signal produced by said photodetector due to the modulation of the laser,


means for combining said feedback signal, said reference signal and a level setting input signal having a value determined by the desired predetermined low output level L.sub.0 to produce an error signal related to the difference between the
desired low output level L.sub.0 and the low output level detected by said photodetector,


a variable gain amplifier for amplifying said error signal by a first gain factor when the input digital signal is ZERO and a second gain factor when the input digital signal is ONE, and


an integrating low frequency amplifier and responsive to the amplified error signal for supplying a bias current to the laser which maintains the low output power level of the laser at L.sub.0.


6.  A laser driver circuit in accordance with claim 5 wherein said photodetector is a fast photodetector which responds rapidly to the light output of the laser.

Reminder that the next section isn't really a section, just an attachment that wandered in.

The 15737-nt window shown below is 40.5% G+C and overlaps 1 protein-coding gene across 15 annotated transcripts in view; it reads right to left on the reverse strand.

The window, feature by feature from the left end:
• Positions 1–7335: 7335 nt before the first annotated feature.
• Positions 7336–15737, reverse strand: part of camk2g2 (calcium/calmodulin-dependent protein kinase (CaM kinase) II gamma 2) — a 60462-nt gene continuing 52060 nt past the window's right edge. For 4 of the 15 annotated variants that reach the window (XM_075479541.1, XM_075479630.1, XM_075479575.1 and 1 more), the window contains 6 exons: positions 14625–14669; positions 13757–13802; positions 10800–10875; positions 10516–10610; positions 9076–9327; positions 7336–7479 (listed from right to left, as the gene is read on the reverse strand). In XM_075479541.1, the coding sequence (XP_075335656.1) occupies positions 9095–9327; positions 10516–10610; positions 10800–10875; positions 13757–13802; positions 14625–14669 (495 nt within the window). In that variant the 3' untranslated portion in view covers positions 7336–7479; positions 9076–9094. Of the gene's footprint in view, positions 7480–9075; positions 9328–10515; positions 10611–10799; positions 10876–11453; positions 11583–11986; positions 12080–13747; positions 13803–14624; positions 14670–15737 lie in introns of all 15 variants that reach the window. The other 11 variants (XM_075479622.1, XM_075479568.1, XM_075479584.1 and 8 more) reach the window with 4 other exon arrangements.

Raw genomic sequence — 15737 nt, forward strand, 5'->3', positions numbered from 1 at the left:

7.  A laser driver circuit in accordance with claim 5 wherein said first gain factor is substantially greater than said second gain factor.


8.  A laser driver circuit in accordance with claim 7 wherein said variable gain amplifier is an operational transconductance amplifier.


9.  In combination,


an injection laser,


means for biasing said laser with a bias current so that the laser produces a light output at a desire predetermined output power level L.sub.0,